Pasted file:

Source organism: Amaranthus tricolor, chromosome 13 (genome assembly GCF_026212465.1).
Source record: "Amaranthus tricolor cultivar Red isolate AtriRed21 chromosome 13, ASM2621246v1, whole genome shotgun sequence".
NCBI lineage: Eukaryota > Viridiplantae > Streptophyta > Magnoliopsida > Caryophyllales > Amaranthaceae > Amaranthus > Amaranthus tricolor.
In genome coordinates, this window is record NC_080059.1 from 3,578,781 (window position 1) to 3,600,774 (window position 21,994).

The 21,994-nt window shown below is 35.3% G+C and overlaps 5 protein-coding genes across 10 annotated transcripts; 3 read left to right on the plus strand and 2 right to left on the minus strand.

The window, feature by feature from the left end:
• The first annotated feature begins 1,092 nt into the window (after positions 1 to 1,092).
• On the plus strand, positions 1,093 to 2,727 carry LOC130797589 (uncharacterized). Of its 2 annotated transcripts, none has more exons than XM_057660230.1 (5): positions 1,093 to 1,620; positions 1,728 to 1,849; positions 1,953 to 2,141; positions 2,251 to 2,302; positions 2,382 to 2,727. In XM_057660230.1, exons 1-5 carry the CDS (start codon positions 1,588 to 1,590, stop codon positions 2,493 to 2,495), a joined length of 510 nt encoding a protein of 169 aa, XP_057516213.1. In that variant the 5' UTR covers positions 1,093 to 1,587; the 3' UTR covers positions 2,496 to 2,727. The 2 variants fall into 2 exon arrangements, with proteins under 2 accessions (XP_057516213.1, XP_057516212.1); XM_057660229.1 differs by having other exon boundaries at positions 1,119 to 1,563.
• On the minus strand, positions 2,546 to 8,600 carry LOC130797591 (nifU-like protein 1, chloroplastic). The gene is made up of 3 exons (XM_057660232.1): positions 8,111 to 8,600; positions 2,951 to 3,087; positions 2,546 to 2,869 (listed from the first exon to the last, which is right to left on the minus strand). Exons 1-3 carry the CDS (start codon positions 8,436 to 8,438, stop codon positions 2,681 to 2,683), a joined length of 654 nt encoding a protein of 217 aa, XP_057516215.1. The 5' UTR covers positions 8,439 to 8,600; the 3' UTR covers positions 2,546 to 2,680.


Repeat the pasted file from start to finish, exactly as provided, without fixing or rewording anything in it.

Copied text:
Source organism: Amaranthus tricolor, chromosome 13 (genome assembly GCF_026212465.1).
Source record: "Amaranthus tricolor cultivar Red isolate AtriRed21 chromosome 13, ASM2621246v1, whole genome shotgun sequence".
NCBI lineage: Eukaryota > Viridiplantae > Streptophyta > Magnoliopsida > Caryophyllales > Amaranthaceae > Amaranthus > Amaranthus tricolor.
In genome coordinates, this window is record NC_080059.1 from 3,578,781 (window position 1) to 3,600,774 (window position 21,994).

The 21,994-nt window shown below is 35.3% G+C and overlaps 5 protein-coding genes across 10 annotated transcripts; 3 read left to right on the plus strand and 2 right to left on the minus strand.

The window, feature by feature from the left end:
• The first annotated feature begins 1,092 nt into the window (after positions 1 to 1,092).
• On the plus strand, positions 1,093 to 2,727 carry LOC130797589 (uncharacterized). Of its 2 annotated transcripts, none has more exons than XM_057660230.1 (5): positions 1,093 to 1,620; positions 1,728 to 1,849; positions 1,953 to 2,141; positions 2,251 to 2,302; positions 2,382 to 2,727. In XM_057660230.1, exons 1-5 carry the CDS (start codon positions 1,588 to 1,590, stop codon positions 2,493 to 2,495), a joined length of 510 nt encoding a protein of 169 aa, XP_057516213.1. In that variant the 5' UTR covers positions 1,093 to 1,587; the 3' UTR covers positions 2,496 to 2,727. The 2 variants fall into 2 exon arrangements, with proteins under 2 accessions (XP_057516213.1, XP_057516212.1); XM_057660229.1 differs by having other exon boundaries at positions 1,119 to 1,563.
• On the minus strand, positions 2,546 to 8,600 carry LOC130797591 (nifU-like protein 1, chloroplastic). The gene is made up of 3 exons (XM_057660232.1): positions 8,111 to 8,600; positions 2,951 to 3,087; positions 2,546 to 2,869 (listed from the first exon to the last, which is right to left on the minus strand). Exons 1-3 carry the CDS (start codon positions 8,436 to 8,438, stop codon positions 2,681 to 2,683), a joined length of 654 nt encoding a protein of 217 aa, XP_057516215.1. The 5' UTR covers positions 8,439 to 8,600; the 3' UTR covers positions 2,546 to 2,680.